Today’s map comes from the UN’s Food and Agriculture Organization. It is part of the FAO’s early warning system that seeks to forecast where food insecurity will be most acute in the coming months. This map forecasts expected emergencies in the first quarter of 2018, and as you can see many of the usual suspects are on the list.
In all, eight countries are considered “high risk” meaning that the international community needs to take immediate steps to curtail the worst effects of food insecurity, including potential famine. Seven more countries are considered “on watch” meaning they could soon move into that high risk category. One such country is North Korea. And here, the report has interesting things to say about the effects of ever-tightening sanctions against North Korea–in particularly the steep sanctions placed on oil imports.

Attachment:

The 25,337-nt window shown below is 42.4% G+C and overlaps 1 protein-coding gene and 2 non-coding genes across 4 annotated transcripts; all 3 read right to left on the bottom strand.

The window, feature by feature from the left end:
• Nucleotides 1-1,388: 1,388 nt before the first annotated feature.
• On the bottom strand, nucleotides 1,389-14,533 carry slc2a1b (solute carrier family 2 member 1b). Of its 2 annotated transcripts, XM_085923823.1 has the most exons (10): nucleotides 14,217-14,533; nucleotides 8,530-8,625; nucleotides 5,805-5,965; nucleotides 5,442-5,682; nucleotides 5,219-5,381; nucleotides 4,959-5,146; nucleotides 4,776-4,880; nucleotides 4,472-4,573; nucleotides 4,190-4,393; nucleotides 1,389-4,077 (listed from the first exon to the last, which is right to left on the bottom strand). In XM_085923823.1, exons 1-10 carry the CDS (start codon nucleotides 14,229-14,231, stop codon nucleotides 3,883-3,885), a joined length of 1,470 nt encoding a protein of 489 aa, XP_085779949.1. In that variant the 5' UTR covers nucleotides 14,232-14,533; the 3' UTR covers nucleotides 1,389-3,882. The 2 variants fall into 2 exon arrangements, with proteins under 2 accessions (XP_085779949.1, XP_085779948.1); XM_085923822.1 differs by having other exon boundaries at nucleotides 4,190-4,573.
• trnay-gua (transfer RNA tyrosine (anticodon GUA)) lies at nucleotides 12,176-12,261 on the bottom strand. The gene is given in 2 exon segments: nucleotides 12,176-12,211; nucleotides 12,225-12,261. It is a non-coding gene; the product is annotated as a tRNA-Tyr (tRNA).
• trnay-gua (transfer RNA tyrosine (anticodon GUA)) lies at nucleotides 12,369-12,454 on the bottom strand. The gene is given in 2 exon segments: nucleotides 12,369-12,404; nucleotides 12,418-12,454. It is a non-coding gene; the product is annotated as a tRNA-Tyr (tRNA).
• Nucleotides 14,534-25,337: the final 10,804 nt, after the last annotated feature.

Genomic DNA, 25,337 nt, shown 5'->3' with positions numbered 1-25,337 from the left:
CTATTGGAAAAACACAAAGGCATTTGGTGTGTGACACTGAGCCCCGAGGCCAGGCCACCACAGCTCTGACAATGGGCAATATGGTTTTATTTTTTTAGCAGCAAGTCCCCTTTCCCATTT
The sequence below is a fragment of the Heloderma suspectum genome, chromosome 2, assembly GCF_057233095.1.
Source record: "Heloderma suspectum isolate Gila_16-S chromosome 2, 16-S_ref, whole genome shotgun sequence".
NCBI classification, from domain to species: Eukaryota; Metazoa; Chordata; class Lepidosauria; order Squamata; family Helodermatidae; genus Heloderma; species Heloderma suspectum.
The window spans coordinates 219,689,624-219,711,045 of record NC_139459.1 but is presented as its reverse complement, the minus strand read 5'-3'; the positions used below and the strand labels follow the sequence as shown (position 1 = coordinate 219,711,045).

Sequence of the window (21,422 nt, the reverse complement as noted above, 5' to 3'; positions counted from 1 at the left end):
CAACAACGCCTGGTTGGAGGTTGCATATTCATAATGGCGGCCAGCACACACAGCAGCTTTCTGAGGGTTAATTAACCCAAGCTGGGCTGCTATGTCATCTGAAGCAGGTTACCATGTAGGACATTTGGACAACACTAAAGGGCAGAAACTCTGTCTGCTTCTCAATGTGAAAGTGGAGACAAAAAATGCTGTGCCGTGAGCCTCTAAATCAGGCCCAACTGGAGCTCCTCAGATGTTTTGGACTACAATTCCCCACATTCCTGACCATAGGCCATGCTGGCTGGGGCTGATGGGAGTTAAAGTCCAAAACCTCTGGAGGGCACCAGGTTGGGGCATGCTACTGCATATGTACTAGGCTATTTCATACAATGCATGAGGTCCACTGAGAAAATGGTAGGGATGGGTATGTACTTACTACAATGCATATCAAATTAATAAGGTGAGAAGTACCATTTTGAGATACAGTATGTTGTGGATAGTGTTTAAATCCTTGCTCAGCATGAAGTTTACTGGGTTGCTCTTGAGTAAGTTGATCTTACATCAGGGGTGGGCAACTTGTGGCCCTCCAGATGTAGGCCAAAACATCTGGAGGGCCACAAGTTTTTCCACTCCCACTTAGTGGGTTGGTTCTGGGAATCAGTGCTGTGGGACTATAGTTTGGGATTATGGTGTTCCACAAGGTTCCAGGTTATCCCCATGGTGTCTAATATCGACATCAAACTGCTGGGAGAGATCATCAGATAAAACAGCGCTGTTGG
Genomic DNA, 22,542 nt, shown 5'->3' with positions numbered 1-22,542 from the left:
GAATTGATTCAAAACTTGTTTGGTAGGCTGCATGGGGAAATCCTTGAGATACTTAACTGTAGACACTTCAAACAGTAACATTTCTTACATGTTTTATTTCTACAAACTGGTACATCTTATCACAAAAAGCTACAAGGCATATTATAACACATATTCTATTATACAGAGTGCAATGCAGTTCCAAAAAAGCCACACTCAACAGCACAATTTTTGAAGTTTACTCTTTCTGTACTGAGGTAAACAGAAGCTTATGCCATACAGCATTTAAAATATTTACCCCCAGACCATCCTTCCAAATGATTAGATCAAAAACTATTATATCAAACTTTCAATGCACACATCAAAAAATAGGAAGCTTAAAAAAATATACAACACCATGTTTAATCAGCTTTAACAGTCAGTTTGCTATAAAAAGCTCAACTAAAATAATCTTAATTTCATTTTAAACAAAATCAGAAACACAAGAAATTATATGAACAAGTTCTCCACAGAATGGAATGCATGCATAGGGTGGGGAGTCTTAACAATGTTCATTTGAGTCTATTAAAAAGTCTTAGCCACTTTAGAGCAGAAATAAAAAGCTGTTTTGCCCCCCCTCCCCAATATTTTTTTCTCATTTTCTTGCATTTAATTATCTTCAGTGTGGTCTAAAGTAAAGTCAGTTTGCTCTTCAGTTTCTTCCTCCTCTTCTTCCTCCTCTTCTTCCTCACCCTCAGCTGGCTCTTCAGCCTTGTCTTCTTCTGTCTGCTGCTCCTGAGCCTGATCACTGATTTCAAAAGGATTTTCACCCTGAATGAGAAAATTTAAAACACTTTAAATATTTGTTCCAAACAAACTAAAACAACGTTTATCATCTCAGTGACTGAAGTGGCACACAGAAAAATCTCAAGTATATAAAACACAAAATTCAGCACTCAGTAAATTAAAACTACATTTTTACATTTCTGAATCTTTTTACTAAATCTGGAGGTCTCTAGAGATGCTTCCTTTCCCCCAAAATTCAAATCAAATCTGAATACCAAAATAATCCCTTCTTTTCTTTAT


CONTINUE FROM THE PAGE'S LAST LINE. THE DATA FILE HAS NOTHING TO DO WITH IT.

The report warns that food insecurity is expected to get worse in North Korea precisely because of fuel shortages. “Food insecurity are expected to further exacerbate in early 2018 due to the limited availability of petroleum, the report says. “The rationing and limited stockpiling of fuel will be a significant concern for cooperative farmers, who rely on its energy to operate farming equipment for field preparation activities. This, in turn, will likely hinder the 2018 crop harvest prospects.”
The report makes certain recommendations in light of these sanctions, including the provision of small farming equipment and livestock to farmers to help them cope. But it is also the case that the international humanitarian community already has an exceedingly difficult time providing aid in North Korea. As it stands, it looks like an already dire food security crisis in North Korea is poised to get worse.